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If we were all boxing in a title fight like rocky we would crack open eggs and swallow them whole, leaving them completely uncooked. But having eggs for breakfast or a delicious organic omelette for breakfast is just too good to pass up. Interestingly enough like most foods when cooked the compounds activated in the food change based on the temperature that the food is cooked in. For example, if you eat a tomato raw you get some Lycopene in your diet which is good for preventing cancer and improving cardiovascular health.

If you cook that same tomato you restructure the Lycopene molecules as it’s exposed to heat causing the Lycopene to be more easily transported into the bloodstream and tissue, according to Ohio State University. Eating food raw or cooking it changes the molecular structure of virtually everything. Eating most foods raw and uncooked is beneficial but cooking some things like tomatoes every once in a while is beneficial as well for more Lycopene. Eggs are the same way, but we’ll get to that in a minute.

First let’s talk about which eggs you’re consuming. You want to consume organic, anti-biotic free, pastured, free range eggs. Organic and anti-biotic free simply means the chicken was raised without anti-biotic injections and was fed organic feed, which is good but not the best eggs you can buy. Most people mistakenly buy organic brown eggs thinking that those are the best quality and healthiest but this is simply not the case. Chickens were meant to roam and graze off the land and to eat worms. If chickens are confined in a small space without sunlight and are fed organic feed their health still suffers. They are eating food that wasn’t designed for their biology, even if it is organic.

The healthiest chickens are antibiotic free and pasture raised, meaning they ate worms, seeds, insects and grass. These are the healthiest chickens. The labels “Cage Free” and “Free Range” can be misleading marketing hype to try to make you think that this is the healthiest egg. The eggs need to be pasture raised, and certified organic to be the healthiest and highest quality eggs.

This explains more:

Now that you know which eggs to buy and not to let the marketing terms confuse you into buying something you think is truly free range (pastured) let’s talk a bit about how to cook eggs and why you shouldn’t cook your eggs in certain ways. It’s important to keep in mind that organic pasture raised eggs contain more Omega-3 fatty acids, vitamin a, vitamin e and beta-carotene than caged eggs. Right off the bat the best choice you can make is to get the highest quality eggs which are organic and pasture raised. Now let’s talk a bit about the different ways to consume eggs.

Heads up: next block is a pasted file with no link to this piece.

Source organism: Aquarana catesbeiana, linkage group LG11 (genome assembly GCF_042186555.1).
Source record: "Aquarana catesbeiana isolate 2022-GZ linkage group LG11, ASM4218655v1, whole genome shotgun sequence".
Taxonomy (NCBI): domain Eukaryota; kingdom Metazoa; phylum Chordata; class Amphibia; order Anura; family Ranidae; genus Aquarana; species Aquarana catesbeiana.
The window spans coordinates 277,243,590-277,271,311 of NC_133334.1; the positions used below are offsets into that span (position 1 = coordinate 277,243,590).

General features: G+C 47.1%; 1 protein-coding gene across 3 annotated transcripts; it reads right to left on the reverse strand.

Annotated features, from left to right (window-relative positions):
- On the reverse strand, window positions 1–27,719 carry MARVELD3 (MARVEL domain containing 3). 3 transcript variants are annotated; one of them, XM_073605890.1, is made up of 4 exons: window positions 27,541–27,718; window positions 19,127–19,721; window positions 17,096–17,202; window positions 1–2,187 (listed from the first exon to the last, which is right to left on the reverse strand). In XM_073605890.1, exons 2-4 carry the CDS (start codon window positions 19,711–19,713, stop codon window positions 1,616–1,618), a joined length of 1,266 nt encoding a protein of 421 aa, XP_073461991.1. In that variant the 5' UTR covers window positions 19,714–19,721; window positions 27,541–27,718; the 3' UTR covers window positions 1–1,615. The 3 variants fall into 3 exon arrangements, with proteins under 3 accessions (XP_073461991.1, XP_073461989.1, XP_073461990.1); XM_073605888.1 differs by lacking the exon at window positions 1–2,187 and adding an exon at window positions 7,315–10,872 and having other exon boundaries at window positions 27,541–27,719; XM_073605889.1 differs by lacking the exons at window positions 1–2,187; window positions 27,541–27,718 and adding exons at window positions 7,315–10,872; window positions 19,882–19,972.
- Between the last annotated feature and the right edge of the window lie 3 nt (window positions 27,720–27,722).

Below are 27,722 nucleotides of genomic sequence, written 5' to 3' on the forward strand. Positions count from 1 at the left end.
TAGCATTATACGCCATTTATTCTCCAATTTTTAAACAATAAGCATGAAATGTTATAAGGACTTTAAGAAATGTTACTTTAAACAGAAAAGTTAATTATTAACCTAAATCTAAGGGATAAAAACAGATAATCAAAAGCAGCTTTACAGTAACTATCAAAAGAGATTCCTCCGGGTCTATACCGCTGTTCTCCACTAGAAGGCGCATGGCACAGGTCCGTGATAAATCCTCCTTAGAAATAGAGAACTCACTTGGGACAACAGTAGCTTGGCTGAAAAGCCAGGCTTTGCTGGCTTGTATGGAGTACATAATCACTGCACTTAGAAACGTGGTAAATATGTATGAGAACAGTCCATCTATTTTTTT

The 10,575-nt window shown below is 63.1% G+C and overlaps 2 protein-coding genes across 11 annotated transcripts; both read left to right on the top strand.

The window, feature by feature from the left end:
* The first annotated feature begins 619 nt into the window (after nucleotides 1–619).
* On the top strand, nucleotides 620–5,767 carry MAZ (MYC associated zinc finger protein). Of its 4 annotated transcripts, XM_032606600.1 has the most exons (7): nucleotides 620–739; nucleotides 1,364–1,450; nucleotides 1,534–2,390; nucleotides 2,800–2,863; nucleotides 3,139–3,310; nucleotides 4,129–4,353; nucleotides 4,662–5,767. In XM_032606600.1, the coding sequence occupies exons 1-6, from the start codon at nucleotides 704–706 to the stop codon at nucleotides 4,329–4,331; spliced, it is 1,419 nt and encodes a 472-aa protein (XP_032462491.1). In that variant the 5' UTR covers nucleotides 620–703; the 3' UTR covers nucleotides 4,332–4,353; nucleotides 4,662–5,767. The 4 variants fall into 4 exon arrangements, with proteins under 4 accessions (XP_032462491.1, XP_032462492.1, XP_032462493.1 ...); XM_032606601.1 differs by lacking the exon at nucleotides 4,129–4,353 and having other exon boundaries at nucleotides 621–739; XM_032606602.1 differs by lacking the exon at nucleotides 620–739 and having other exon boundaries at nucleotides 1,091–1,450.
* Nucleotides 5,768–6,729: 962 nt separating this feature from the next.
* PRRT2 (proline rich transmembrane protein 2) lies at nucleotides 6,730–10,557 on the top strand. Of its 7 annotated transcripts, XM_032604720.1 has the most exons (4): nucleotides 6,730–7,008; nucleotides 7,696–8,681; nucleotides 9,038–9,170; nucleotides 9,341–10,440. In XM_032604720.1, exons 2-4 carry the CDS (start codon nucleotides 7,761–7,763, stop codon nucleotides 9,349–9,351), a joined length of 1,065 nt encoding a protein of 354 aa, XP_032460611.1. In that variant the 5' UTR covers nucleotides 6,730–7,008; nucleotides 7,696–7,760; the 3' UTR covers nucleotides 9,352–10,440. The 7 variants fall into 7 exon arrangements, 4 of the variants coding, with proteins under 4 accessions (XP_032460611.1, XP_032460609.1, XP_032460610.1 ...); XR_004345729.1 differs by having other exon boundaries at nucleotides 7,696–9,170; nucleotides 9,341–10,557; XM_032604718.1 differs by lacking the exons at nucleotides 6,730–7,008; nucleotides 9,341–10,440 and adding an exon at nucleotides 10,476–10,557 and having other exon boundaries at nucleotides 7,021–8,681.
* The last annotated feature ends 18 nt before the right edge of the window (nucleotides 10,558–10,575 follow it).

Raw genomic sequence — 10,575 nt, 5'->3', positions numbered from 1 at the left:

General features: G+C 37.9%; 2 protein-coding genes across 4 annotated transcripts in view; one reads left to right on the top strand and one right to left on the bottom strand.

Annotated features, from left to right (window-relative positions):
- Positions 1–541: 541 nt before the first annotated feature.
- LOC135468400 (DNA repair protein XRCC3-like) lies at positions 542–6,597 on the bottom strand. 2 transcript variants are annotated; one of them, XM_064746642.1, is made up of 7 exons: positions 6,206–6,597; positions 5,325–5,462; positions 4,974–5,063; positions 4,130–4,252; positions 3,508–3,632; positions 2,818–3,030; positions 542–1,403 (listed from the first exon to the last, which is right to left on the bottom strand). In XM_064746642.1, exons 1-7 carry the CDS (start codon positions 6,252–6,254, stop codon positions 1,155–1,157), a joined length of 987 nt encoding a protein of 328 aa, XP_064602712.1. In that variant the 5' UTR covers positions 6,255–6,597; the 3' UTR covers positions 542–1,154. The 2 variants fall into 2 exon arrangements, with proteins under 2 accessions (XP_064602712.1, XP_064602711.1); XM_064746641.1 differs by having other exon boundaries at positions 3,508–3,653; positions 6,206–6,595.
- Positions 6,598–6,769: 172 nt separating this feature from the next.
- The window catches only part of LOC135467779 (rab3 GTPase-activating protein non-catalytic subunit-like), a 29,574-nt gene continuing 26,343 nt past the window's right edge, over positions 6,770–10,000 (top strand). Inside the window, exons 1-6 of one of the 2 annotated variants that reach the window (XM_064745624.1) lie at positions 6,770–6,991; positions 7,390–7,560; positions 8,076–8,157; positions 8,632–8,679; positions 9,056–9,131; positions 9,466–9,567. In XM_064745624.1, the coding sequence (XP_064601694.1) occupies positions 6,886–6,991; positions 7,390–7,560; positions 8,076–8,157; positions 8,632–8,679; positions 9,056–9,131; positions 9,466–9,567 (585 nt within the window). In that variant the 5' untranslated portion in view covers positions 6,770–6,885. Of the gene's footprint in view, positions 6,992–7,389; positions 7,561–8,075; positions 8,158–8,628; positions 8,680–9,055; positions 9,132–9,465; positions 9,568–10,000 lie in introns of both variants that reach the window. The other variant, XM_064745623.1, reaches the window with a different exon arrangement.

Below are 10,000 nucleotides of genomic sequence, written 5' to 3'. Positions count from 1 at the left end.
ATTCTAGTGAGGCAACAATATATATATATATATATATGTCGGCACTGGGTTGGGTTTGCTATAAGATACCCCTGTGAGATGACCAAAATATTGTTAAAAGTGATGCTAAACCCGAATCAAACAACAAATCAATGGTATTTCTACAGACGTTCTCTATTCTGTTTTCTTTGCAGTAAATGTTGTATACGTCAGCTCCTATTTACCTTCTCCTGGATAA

1. Uncooked Raw Eggs (Rocky Style):

Like many foods from nature (fruits, vegetables, nuts, seeds etc.) raw uncooked eggs are jam packed with nutrition. Trocky-ohey are rich in antioxidants, biotin and vitamin d, which is a tough vitamin to get from other food sources. If you eat uncooked eggs you drastically reduce getting salmonella poisoning simply by only consuming certified organic, pasture raised eggs. Eggs raised in a cages and confined spaces have higher rates of salmonella contamination.  In fact, one British study found that caged eggs were 23% contaminated with salmonella as opposed to approximately 4% of free-range eggs being contaminated with salmonella. Your salmonella risk increases drastically when the hens are confined to small unsanitary living conditions. Basically, your risk of salmonella poisoning does increase slightly if you eat raw eggs because you are not cooking to a point of killing the bacteria. Other than that eating raw eggs gives you more nutrients than cooking eggs.

Upsides: Highest antioxidant value, highest nutritional & micronutrient value.

Downsides: Lower protein absorption, higher salmonella risk.

2. Sunny Side Up & Over Easy Eggs:

Sunny side up and over easy eggs are my personal favorite, I haven’t personally conjured up the courage to drink raw eggs like rocky yet and enjoy eggs with a runny yolk and lightly cooked personally. Sunny side up and over easy eggs are the lightest cooked. The downside to this is that antioxidant value in the eggs begins to diminish but the protein is actually more bioavailable. So if you want to look like Rocky then consuming slightly cooked eggs works a bit more in your favor. One study showed that egg protein when heated is 94% available as opposed to the 50% available when unheated. Slightly cooking eggs will give you more bioavailable protein but less antioxidants. Being as these type of eggs are cooked your salmonella risk drops dramatically as well especially if the eggs are organic and pastured.